The results of CeCo and GWU’s 2024 survey are already available since last Wednesday on the CeCo website. This year we included 7 countries (Argentina, Brazil, Chile, Colombia, Ecuador, Mexico, and Peru) and asked practitioners in each country essentially the same thing, allowing comparisons to be made between countries. It is not a bad thing, I believe, that a certain amount of competition is being created among the competition authorities in our region. If that’s good for business, it should also be good for policymakers.

I don’t want to analyze the results of the 2024 survey. We are going to have a meeting this Friday at GWU to do so in detail and all of you are welcome to attend that meeting.

I would like to conclude, however, with one last thought. If one looks at the aggregate results of the region, one has the feeling that there is a strong community of practitioners here and that the evaluations, except for certain aspects to be improved, are positive in many aspects. There is also a good appreciation, although there are also exceptions, of the authority towards the practitioners of each country. I think, and I hope I’m not mistaken, that in general there is a good deal of confidence between authorities and practitioners. It could be better, it’s true, especially in certain countries.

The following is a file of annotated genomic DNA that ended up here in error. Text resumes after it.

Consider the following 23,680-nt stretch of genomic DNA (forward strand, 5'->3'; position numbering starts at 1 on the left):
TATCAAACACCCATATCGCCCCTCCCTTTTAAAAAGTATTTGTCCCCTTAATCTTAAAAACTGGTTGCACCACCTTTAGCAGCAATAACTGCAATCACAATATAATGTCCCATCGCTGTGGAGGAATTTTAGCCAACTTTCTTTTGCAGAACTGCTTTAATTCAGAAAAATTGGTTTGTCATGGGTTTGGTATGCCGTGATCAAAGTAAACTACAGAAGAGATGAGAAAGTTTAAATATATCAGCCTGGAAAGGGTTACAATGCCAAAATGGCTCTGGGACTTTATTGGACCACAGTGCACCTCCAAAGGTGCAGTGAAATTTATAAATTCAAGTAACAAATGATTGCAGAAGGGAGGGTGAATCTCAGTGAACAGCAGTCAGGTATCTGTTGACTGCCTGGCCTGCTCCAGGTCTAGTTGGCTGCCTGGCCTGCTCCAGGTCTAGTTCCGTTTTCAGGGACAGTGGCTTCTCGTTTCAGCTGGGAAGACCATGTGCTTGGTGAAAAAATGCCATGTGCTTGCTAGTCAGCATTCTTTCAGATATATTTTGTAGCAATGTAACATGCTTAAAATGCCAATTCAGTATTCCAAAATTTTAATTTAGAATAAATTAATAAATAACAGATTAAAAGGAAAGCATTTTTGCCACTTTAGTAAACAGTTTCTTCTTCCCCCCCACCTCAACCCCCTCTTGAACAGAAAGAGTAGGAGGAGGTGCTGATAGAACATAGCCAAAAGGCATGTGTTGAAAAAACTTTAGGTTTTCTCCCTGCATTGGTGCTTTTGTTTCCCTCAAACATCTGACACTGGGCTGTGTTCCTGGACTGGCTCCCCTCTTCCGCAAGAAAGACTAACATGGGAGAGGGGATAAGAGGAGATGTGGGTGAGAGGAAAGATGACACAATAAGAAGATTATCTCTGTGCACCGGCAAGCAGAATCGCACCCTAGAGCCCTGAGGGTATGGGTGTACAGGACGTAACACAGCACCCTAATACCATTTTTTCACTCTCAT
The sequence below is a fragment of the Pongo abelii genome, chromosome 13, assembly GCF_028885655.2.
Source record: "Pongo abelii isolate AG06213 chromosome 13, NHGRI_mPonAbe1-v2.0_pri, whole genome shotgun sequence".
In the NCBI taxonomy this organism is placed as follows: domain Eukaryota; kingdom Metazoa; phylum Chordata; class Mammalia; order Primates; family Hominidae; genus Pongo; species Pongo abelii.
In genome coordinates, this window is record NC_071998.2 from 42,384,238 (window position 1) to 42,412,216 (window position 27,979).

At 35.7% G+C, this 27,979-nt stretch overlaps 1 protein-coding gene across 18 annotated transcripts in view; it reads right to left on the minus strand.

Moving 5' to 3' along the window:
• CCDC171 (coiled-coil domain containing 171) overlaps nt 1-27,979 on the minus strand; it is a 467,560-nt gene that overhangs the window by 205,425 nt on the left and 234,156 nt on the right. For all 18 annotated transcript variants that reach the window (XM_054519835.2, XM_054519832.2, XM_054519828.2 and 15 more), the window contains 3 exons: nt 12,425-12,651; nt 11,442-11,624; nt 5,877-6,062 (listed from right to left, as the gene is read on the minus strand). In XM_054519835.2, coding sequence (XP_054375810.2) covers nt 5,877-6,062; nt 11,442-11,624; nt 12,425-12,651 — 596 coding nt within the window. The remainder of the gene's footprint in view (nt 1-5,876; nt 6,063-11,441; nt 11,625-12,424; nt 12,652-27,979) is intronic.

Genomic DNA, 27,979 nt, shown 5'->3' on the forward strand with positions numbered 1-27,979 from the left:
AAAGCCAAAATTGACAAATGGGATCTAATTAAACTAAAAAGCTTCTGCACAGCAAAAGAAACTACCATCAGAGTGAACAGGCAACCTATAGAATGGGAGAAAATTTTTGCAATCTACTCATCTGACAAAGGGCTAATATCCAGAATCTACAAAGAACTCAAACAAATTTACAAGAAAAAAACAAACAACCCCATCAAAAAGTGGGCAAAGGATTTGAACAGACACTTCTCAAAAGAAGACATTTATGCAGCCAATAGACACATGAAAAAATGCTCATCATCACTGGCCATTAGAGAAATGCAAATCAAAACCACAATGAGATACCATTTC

We cannot lose confidence and fall into malaise and mistrust. It is the most important asset. It’s what makes it possible to move forward. We need empowered authorities that are reasonable and predictable. We need active and courageous practitioners, who defend the rights of their clients with technical arguments.

We need to continue to deepen a healthy, direct, and honest dialogue between authorities and practitioners, which will increase levels of confidence.

Thanks a lot and enjoy Washington!